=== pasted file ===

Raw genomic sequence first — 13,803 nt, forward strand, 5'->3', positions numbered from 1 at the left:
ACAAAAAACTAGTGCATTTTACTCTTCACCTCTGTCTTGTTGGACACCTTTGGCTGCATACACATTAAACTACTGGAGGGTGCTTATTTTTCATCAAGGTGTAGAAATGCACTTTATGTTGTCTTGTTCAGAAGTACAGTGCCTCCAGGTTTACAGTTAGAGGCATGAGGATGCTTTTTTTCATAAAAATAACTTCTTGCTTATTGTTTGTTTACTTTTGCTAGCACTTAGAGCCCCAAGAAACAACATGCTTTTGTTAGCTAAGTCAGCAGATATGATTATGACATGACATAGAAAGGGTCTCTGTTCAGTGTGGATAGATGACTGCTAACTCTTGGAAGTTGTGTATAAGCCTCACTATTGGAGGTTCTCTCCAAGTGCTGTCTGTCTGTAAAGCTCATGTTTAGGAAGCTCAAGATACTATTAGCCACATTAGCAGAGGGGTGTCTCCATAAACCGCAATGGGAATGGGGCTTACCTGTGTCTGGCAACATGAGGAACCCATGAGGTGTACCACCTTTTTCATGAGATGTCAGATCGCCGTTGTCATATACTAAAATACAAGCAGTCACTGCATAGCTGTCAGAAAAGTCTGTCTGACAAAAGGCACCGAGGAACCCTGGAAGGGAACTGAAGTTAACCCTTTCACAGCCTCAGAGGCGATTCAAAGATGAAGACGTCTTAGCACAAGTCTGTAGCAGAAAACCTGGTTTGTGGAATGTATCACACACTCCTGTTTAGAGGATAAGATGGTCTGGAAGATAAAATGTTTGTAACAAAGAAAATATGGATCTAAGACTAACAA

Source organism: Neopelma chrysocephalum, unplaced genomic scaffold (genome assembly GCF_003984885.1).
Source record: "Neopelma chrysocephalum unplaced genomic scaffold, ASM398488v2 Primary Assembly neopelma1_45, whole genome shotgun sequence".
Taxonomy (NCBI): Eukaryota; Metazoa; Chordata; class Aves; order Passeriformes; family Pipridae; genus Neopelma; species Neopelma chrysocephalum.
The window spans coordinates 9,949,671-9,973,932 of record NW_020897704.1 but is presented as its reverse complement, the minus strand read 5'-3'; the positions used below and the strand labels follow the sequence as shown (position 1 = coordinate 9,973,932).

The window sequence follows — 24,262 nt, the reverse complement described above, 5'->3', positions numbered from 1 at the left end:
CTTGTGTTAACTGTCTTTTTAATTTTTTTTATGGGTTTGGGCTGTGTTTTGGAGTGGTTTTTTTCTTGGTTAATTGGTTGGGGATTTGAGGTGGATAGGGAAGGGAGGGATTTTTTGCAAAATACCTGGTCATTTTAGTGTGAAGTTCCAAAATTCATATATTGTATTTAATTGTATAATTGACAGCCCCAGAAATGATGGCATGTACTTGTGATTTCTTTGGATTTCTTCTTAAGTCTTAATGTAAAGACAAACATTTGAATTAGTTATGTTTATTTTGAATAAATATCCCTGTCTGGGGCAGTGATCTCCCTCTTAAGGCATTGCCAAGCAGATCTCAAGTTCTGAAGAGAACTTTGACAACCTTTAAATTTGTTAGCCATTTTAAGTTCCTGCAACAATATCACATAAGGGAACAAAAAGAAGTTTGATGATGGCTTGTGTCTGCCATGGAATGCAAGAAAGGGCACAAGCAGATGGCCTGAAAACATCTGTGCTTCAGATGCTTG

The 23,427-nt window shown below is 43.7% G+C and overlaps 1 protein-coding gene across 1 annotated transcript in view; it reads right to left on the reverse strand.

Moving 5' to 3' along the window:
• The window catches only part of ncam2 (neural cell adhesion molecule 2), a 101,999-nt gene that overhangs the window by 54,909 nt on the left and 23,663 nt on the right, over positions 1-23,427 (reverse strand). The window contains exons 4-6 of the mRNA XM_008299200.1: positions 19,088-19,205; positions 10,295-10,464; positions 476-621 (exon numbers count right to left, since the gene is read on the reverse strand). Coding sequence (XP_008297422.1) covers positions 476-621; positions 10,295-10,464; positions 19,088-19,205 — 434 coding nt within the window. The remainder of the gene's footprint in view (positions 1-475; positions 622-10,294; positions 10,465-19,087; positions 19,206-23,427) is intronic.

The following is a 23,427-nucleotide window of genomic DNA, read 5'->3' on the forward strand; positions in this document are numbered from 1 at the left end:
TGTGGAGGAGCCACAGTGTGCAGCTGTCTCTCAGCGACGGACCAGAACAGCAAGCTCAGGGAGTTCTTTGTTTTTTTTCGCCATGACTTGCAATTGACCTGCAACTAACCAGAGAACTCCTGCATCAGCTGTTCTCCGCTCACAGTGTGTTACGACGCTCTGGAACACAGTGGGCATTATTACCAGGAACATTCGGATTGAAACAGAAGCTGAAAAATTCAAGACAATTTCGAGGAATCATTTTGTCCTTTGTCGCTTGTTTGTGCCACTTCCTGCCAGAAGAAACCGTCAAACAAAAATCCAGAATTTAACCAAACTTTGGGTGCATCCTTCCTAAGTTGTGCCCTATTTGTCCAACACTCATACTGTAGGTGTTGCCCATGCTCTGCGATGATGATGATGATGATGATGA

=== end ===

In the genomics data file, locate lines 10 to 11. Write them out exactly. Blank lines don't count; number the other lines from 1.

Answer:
Moving 5' to 3' along the window:
• The window catches only part of ncam2 (neural cell adhesion molecule 2), a 101,999-nt gene that overhangs the window by 54,909 nt on the left and 23,663 nt on the right, over positions 1-23,427 (reverse strand). The window contains exons 4-6 of the mRNA XM_008299200.1: positions 19,088-19,205; positions 10,295-10,464; positions 476-621 (exon numbers count right to left, since the gene is read on the reverse strand). Coding sequence (XP_008297422.1) covers positions 476-621; positions 10,295-10,464; positions 19,088-19,205 — 434 coding nt within the window. The remainder of the gene's footprint in view (positions 1-475; positions 622-10,294; positions 10,465-19,087; positions 19,206-23,427) is intronic.